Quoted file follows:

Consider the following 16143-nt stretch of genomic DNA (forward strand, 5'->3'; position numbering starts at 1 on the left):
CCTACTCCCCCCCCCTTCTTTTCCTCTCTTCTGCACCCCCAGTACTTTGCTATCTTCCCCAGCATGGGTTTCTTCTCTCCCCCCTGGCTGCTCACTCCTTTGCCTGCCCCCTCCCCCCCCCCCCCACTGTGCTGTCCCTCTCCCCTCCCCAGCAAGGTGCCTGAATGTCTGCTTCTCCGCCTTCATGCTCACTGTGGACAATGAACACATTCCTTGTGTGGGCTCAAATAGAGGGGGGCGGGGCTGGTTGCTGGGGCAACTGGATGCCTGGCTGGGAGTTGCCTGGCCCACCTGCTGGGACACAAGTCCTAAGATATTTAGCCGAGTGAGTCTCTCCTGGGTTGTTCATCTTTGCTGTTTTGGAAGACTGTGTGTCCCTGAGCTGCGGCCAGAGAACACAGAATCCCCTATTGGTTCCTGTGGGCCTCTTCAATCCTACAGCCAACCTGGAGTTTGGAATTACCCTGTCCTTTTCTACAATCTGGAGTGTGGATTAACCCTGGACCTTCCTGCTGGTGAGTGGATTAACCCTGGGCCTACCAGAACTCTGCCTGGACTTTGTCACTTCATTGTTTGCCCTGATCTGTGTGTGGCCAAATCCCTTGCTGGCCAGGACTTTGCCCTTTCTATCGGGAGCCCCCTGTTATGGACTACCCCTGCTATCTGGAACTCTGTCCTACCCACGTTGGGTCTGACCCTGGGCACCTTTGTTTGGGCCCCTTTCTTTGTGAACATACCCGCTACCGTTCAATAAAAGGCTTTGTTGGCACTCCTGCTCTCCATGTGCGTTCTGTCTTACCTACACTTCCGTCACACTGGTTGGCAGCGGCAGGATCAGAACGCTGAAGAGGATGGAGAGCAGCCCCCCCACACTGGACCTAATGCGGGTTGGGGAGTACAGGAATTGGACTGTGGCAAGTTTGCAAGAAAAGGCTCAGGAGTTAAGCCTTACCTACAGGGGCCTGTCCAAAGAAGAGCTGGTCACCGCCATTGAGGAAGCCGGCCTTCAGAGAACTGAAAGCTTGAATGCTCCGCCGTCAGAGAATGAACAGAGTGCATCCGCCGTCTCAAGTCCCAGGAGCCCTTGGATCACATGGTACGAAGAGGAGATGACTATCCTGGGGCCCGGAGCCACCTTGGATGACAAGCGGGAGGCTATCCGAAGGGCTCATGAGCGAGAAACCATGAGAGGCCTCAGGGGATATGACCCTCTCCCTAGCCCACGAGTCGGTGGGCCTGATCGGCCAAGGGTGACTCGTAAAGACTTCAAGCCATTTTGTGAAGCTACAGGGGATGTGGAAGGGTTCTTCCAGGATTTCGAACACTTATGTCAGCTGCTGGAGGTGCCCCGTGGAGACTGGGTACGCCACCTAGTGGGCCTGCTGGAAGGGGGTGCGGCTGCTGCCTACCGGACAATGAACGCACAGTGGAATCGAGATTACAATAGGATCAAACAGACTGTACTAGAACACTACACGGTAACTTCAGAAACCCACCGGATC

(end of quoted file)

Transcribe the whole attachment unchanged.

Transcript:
Consider the following 16143-nt stretch of genomic DNA (forward strand, 5'->3'; position numbering starts at 1 on the left):
CCTACTCCCCCCCCCTTCTTTTCCTCTCTTCTGCACCCCCAGTACTTTGCTATCTTCCCCAGCATGGGTTTCTTCTCTCCCCCCTGGCTGCTCACTCCTTTGCCTGCCCCCTCCCCCCCCCCCCCACTGTGCTGTCCCTCTCCCCTCCCCAGCAAGGTGCCTGAATGTCTGCTTCTCCGCCTTCATGCTCACTGTGGACAATGAACACATTCCTTGTGTGGGCTCAAATAGAGGGGGGCGGGGCTGGTTGCTGGGGCAACTGGATGCCTGGCTGGGAGTTGCCTGGCCCACCTGCTGGGACACAAGTCCTAAGATATTTAGCCGAGTGAGTCTCTCCTGGGTTGTTCATCTTTGCTGTTTTGGAAGACTGTGTGTCCCTGAGCTGCGGCCAGAGAACACAGAATCCCCTATTGGTTCCTGTGGGCCTCTTCAATCCTACAGCCAACCTGGAGTTTGGAATTACCCTGTCCTTTTCTACAATCTGGAGTGTGGATTAACCCTGGACCTTCCTGCTGGTGAGTGGATTAACCCTGGGCCTACCAGAACTCTGCCTGGACTTTGTCACTTCATTGTTTGCCCTGATCTGTGTGTGGCCAAATCCCTTGCTGGCCAGGACTTTGCCCTTTCTATCGGGAGCCCCCTGTTATGGACTACCCCTGCTATCTGGAACTCTGTCCTACCCACGTTGGGTCTGACCCTGGGCACCTTTGTTTGGGCCCCTTTCTTTGTGAACATACCCGCTACCGTTCAATAAAAGGCTTTGTTGGCACTCCTGCTCTCCATGTGCGTTCTGTCTTACCTACACTTCCGTCACACTGGTTGGCAGCGGCAGGATCAGAACGCTGAAGAGGATGGAGAGCAGCCCCCCCACACTGGACCTAATGCGGGTTGGGGAGTACAGGAATTGGACTGTGGCAAGTTTGCAAGAAAAGGCTCAGGAGTTAAGCCTTACCTACAGGGGCCTGTCCAAAGAAGAGCTGGTCACCGCCATTGAGGAAGCCGGCCTTCAGAGAACTGAAAGCTTGAATGCTCCGCCGTCAGAGAATGAACAGAGTGCATCCGCCGTCTCAAGTCCCAGGAGCCCTTGGATCACATGGTACGAAGAGGAGATGACTATCCTGGGGCCCGGAGCCACCTTGGATGACAAGCGGGAGGCTATCCGAAGGGCTCATGAGCGAGAAACCATGAGAGGCCTCAGGGGATATGACCCTCTCCCTAGCCCACGAGTCGGTGGGCCTGATCGGCCAAGGGTGACTCGTAAAGACTTCAAGCCATTTTGTGAAGCTACAGGGGATGTGGAAGGGTTCTTCCAGGATTTCGAACACTTATGTCAGCTGCTGGAGGTGCCCCGTGGAGACTGGGTACGCCACCTAGTGGGCCTGCTGGAAGGGGGTGCGGCTGCTGCCTACCGGACAATGAACGCACAGTGGAATCGAGATTACAATAGGATCAAACAGACTGTACTAGAACACTACACGGTAACTTCAGAAACCCACCGGATC